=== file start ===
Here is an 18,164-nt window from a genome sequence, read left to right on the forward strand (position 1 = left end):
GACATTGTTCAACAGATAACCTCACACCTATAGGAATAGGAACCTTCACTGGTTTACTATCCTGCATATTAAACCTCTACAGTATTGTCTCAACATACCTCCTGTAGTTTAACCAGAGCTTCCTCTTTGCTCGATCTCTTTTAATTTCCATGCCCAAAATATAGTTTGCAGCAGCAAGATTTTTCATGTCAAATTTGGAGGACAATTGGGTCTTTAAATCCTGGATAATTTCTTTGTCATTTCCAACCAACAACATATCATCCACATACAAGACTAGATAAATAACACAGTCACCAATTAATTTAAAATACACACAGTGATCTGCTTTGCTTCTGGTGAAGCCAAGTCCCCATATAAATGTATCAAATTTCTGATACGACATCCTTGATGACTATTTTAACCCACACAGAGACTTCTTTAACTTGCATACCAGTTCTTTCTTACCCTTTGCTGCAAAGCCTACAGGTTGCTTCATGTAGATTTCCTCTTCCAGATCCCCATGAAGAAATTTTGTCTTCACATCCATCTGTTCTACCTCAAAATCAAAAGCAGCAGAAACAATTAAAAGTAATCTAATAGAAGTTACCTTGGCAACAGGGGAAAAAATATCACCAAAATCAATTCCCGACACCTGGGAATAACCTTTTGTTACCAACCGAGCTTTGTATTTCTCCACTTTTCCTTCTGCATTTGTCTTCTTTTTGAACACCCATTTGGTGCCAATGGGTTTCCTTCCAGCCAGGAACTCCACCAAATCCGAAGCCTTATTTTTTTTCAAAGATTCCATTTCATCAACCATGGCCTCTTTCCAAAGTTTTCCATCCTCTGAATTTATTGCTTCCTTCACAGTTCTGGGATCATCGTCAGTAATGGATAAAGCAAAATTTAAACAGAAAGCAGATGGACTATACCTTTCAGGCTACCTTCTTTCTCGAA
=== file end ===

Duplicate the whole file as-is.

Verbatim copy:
Here is an 18,164-nt window from a genome sequence, read left to right on the forward strand (position 1 = left end):
GACATTGTTCAACAGATAACCTCACACCTATAGGAATAGGAACCTTCACTGGTTTACTATCCTGCATATTAAACCTCTACAGTATTGTCTCAACATACCTCCTGTAGTTTAACCAGAGCTTCCTCTTTGCTCGATCTCTTTTAATTTCCATGCCCAAAATATAGTTTGCAGCAGCAAGATTTTTCATGTCAAATTTGGAGGACAATTGGGTCTTTAAATCCTGGATAATTTCTTTGTCATTTCCAACCAACAACATATCATCCACATACAAGACTAGATAAATAACACAGTCACCAATTAATTTAAAATACACACAGTGATCTGCTTTGCTTCTGGTGAAGCCAAGTCCCCATATAAATGTATCAAATTTCTGATACGACATCCTTGATGACTATTTTAACCCACACAGAGACTTCTTTAACTTGCATACCAGTTCTTTCTTACCCTTTGCTGCAAAGCCTACAGGTTGCTTCATGTAGATTTCCTCTTCCAGATCCCCATGAAGAAATTTTGTCTTCACATCCATCTGTTCTACCTCAAAATCAAAAGCAGCAGAAACAATTAAAAGTAATCTAATAGAAGTTACCTTGGCAACAGGGGAAAAAATATCACCAAAATCAATTCCCGACACCTGGGAATAACCTTTTGTTACCAACCGAGCTTTGTATTTCTCCACTTTTCCTTCTGCATTTGTCTTCTTTTTGAACACCCATTTGGTGCCAATGGGTTTCCTTCCAGCCAGGAACTCCACCAAATCCGAAGCCTTATTTTTTTTCAAAGATTCCATTTCATCAACCATGGCCTCTTTCCAAAGTTTTCCATCCTCTGAATTTATTGCTTCCTTCACAGTTCTGGGATCATCGTCAGTAATGGATAAAGCAAAATTTAAACAGAAAGCAGATGGACTATACCTTTCAGGCTACCTTCTTTCTCGAA